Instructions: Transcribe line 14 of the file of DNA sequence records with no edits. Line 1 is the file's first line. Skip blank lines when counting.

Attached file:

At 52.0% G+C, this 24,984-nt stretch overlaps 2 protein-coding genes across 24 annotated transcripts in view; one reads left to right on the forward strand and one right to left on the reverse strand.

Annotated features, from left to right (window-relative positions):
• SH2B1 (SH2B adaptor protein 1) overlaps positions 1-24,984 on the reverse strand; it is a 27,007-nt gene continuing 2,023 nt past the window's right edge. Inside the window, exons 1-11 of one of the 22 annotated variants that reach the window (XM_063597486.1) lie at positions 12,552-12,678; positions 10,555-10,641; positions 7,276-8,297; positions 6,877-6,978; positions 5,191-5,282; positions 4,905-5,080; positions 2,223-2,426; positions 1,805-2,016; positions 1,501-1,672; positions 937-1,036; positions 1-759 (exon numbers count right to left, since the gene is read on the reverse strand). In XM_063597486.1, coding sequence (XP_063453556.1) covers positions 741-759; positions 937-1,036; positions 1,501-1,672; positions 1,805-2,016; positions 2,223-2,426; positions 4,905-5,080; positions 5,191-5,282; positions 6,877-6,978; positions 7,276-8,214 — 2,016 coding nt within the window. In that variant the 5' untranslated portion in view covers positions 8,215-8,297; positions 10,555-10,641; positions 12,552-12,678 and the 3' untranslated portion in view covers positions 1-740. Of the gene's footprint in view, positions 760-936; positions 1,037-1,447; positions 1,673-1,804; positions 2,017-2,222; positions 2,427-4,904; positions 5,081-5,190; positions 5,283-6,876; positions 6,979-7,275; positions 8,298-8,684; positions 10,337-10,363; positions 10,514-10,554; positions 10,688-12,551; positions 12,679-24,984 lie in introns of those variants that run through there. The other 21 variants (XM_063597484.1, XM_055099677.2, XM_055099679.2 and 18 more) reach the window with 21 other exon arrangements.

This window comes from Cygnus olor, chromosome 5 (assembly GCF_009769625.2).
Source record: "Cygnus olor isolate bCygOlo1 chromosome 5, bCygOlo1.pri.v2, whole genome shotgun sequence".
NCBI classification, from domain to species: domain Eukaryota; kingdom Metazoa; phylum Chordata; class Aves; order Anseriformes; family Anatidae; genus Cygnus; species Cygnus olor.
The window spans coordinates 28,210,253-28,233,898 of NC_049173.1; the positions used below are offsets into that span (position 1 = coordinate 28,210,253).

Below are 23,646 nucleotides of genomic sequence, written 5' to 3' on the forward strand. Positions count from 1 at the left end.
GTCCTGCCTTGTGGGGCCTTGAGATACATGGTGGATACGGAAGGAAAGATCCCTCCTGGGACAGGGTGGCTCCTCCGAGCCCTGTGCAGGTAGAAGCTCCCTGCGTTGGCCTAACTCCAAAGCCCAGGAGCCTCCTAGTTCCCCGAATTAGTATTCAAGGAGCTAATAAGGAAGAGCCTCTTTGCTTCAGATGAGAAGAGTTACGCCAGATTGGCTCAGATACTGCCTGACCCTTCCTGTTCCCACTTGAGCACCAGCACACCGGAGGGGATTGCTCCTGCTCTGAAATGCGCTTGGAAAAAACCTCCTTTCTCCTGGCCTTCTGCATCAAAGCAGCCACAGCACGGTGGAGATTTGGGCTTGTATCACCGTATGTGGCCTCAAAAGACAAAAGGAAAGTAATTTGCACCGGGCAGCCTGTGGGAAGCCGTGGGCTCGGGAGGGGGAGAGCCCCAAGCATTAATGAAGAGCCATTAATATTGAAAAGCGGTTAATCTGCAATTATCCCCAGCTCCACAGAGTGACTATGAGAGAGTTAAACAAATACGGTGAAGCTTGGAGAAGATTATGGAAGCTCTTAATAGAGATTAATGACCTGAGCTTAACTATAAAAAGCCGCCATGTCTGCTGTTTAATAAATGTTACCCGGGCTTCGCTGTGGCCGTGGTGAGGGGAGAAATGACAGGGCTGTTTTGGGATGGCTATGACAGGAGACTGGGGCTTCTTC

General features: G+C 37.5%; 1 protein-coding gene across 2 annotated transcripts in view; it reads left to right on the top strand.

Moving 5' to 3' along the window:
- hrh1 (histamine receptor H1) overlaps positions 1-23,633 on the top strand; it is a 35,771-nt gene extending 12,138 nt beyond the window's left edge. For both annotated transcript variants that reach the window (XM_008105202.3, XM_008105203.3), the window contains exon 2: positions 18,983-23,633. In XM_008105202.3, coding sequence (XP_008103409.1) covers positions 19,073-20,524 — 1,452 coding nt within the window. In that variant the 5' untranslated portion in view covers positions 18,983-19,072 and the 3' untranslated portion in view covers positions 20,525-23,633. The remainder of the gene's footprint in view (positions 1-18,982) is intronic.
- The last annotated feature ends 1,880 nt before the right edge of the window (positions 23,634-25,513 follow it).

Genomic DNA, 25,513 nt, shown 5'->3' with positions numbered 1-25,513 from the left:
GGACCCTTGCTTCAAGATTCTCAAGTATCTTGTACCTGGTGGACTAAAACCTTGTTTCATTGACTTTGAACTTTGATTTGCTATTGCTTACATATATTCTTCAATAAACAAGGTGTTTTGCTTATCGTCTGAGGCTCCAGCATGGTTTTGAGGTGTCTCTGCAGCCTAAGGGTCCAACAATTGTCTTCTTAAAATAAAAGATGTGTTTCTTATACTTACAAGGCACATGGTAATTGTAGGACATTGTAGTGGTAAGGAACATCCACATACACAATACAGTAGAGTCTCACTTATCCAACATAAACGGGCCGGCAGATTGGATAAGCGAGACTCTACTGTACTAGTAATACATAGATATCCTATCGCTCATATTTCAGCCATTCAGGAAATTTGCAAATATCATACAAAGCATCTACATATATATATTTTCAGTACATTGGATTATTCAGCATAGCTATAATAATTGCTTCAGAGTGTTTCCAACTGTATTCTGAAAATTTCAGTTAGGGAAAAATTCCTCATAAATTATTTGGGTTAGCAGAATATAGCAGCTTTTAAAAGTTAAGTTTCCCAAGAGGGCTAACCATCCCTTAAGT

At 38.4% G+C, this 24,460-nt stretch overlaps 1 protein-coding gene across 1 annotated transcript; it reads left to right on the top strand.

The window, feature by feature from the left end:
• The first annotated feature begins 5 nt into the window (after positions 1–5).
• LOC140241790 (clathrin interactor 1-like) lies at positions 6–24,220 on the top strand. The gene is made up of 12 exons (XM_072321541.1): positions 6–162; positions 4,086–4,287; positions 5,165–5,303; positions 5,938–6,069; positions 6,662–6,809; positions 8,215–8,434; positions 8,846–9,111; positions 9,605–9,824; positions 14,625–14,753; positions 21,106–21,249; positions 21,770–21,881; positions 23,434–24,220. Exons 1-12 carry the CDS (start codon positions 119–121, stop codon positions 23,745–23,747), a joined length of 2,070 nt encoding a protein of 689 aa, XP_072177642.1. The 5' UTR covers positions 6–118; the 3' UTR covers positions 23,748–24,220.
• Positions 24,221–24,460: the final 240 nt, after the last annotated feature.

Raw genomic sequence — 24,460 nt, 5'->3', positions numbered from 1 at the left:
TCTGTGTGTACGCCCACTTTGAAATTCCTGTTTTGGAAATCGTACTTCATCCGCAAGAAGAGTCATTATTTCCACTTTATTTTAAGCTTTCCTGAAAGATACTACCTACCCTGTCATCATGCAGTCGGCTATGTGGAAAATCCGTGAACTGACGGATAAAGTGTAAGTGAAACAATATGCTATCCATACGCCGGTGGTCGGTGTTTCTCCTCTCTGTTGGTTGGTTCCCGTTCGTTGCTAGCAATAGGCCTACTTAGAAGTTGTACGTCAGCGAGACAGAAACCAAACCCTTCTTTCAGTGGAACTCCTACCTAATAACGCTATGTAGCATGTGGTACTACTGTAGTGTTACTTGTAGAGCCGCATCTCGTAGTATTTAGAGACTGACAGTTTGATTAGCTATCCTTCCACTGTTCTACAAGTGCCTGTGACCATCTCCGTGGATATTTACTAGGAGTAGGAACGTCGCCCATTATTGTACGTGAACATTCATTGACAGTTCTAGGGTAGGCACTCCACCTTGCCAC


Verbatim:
Genomic DNA, 25,513 nt, shown 5'->3' with positions numbered 1-25,513 from the left: